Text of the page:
The government should even promote economic growth if it disregards other values and goals of their administration because it is what is best for the state as a whole that matters. I should also address that a leader should never say that they are going to have tax cuts because tax cuts are parallel to the state of the economy and its wellbeing. It should not be used as something a politician utilizes to get elected.

Careful Careful

While I agree with both Darcy and Beka's conclusions that the government must play a role in the economy, I think we should be careful as to how much of a role we give government in said field. After all, look at citizens of the former Soviet Union. Their nation had an extremely powerful economy regulated by the government, but they we're miserable. The goverment regulated every part of their economic lives, leaving them with no autonomy. Economic growth should never be at the expense of our values and goals. After all, what good is a few dollars in your pocket or a high GPA when you have sacraficed every thing you stand for to get them. Government needs to watch the economy closely, make sure it continues to benefit the nation and all that live in it. Government should be in charge of stimulating the economy to create jobs (I'm not going to go into how, we are all taking Macro), but it should leave the rest up to the individual citizens.
We live in a capitalist society and as such we need to embrace the free market and all it's ups in downs. Capitalism doesn't guarantee full employment, but it does guarantee the freedom to chose what jobs we hold and what do with the money we make. This is an essencial right all Americans have, and I don't think we as citizens of this nation would tolearate anything less even if it meant a more powerful economy.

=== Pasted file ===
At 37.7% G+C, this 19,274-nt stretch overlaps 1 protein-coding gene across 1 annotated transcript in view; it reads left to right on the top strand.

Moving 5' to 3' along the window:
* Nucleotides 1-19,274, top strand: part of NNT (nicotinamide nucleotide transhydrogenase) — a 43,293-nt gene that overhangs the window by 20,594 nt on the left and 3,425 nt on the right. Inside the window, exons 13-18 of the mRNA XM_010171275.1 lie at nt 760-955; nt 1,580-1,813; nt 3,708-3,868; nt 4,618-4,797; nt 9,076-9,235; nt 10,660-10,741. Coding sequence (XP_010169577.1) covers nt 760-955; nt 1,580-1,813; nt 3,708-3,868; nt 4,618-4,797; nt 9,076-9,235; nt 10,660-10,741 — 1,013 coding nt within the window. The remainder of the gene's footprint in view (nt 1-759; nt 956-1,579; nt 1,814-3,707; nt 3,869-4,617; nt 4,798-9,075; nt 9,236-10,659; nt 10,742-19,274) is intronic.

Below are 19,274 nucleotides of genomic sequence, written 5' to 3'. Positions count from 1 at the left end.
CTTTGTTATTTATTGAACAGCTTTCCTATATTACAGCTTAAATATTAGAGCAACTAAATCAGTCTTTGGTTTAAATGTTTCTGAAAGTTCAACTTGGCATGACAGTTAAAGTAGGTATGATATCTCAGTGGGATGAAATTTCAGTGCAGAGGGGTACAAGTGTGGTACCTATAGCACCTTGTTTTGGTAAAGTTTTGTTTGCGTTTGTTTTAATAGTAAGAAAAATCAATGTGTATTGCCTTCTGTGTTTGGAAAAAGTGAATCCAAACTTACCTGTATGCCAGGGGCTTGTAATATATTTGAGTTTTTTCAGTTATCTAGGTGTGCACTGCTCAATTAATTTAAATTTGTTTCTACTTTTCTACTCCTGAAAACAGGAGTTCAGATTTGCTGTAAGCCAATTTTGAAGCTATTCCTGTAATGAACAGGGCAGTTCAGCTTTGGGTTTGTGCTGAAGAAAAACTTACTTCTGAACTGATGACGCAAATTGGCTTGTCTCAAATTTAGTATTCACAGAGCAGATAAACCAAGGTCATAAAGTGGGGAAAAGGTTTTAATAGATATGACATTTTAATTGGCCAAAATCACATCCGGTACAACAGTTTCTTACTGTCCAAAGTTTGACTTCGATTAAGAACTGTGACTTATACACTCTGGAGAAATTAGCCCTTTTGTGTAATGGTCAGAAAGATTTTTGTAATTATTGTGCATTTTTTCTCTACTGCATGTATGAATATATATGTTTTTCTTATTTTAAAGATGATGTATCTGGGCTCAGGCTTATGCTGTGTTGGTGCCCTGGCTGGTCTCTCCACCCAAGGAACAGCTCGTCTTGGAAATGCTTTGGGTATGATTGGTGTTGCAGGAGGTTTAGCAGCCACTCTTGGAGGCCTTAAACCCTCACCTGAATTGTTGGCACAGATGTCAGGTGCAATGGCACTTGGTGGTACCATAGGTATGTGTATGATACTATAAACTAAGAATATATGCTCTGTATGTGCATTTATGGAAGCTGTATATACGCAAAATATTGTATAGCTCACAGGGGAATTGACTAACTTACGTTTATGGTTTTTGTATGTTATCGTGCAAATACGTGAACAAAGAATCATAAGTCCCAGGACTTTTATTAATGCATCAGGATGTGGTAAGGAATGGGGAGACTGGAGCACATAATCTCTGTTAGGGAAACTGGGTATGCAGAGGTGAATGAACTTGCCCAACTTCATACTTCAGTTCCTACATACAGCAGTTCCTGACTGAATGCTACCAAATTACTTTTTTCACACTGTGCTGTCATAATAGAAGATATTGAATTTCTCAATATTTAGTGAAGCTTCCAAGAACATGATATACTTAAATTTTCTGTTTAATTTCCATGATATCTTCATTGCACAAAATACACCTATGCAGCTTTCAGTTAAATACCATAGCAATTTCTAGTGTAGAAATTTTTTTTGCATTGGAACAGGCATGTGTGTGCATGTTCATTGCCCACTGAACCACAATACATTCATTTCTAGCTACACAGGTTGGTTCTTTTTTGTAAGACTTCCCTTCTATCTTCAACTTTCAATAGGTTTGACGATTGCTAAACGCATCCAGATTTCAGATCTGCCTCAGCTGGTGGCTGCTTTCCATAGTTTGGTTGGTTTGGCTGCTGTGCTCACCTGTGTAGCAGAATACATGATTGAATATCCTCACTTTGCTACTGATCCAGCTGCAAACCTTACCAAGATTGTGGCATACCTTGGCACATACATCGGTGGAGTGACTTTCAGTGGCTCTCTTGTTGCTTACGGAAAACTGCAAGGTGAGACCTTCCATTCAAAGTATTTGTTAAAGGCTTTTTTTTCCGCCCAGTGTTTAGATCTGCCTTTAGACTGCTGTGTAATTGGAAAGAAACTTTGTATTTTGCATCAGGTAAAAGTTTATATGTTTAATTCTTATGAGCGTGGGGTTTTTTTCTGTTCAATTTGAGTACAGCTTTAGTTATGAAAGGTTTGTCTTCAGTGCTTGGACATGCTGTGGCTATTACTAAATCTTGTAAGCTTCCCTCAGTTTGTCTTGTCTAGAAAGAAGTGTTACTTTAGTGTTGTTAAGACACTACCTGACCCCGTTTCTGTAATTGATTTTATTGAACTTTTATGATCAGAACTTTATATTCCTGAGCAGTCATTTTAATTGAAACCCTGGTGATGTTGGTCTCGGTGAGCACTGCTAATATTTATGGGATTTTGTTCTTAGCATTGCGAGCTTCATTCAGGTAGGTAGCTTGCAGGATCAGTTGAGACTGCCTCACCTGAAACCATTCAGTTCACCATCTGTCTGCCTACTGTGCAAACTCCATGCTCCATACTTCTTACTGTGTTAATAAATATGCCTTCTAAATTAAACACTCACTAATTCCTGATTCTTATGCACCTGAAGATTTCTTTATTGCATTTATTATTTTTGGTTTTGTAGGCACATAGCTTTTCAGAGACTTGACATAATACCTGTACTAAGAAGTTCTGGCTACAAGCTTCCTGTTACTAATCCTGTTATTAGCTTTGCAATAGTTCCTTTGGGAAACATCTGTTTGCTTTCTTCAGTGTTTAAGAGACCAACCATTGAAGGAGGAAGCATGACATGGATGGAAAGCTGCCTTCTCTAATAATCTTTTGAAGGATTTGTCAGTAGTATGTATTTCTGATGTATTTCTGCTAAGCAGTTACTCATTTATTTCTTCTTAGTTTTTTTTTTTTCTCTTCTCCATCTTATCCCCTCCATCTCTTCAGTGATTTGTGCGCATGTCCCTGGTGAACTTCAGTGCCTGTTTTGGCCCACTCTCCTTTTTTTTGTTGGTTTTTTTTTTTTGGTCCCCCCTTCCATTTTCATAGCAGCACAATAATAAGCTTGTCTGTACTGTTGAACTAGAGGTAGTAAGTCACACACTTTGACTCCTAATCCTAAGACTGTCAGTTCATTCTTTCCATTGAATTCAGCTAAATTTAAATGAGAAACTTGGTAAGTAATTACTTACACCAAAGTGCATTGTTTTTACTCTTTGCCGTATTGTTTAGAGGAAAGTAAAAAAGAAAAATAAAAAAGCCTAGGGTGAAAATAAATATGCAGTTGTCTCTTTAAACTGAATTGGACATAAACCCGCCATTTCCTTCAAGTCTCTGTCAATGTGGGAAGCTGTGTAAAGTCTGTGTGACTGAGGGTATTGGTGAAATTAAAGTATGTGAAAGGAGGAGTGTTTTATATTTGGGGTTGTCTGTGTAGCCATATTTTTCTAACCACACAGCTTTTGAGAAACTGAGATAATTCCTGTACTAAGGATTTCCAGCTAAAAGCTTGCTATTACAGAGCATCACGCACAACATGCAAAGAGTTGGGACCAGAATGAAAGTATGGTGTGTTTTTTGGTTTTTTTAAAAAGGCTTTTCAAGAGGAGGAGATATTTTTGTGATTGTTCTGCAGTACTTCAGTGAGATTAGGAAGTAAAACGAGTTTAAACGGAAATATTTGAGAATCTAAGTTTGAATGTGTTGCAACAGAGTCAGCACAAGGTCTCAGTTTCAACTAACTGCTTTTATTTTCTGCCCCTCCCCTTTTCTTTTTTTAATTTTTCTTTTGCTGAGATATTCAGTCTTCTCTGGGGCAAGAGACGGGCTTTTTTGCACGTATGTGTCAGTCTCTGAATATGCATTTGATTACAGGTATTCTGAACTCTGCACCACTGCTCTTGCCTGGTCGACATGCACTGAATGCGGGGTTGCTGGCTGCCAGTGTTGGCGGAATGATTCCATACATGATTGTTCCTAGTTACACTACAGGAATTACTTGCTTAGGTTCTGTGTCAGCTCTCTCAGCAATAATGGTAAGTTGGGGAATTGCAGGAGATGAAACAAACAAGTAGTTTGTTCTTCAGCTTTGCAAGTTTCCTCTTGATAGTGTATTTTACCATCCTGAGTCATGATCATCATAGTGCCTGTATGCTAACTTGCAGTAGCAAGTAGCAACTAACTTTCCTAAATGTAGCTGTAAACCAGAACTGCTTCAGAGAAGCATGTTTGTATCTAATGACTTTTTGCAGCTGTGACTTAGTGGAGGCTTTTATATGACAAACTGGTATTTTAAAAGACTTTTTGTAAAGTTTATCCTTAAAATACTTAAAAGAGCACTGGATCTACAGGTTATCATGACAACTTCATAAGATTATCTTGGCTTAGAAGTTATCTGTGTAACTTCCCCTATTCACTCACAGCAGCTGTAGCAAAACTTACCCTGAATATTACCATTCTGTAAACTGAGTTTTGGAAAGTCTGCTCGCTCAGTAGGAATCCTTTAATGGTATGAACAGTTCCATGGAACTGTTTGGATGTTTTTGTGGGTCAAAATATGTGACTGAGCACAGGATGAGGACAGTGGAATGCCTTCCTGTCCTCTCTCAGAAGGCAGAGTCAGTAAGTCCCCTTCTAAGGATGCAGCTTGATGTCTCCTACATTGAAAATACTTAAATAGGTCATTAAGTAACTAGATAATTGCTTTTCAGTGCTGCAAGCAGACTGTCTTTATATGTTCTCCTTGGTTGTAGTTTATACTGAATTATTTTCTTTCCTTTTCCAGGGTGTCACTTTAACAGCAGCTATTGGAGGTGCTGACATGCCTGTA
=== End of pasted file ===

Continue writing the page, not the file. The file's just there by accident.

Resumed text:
Wednesday, November 01, 2006


I agree with Beka, in that a state should be promoting its own economic growth because in doing so it promotes the national economic growth. If one state prospers, other states will prosper as well, which creates national prosperity. Also, I believe that state governments have a responsibility to promote economic growth even if it threatens other values and goals. It does depend on what these values and goals are, but economic growth is so important because if the economy is not stimulated, than nothing else can really be accomplished. People's survival depends on the economy and having enough money for food, clothing, and shelter, so if the economy is stable first, then people can concentrate on other goals and aspects. A state should go as far as it needs to to promote the economy as long as people are not exploited and law and order is not compromised.

Question #8

I believe that promoting economic growth shouldn't depend only on the state, it should be largely a federal responsibility. One state should be looking to promote the growth of the national economy, it should be looking out for its own economy becasue in promoting the state's economic growth, it promotes the national economic growth. Saying that, a state should do all it can to promote the state's economy. The state should be looking to attract companies and jobs that would bring people to settle in the state. This action would create economic growth and prosperity in the state, which would lead to national economic growth.
The second part of the question which deals with economic growth and conflicting values and goals, I believe that if values and goal interfere with economic growth, then those values need to be re-evaluated as to why they are the state's goals. If there is no economic growth, the economy grows stagnant which wouldn't promote the state' values and goals either. States should compare the two and find the lesser of the two evils.
A state should go as far as it needs to in order to promote economic growth without focusing only on economic growth. The economy is important, but I feel that it isn't the only important thing a states needs to deal with. My city back home is right now trying to clean up so it will attract more businesses and jobs to the area to promote economic growth and increase population.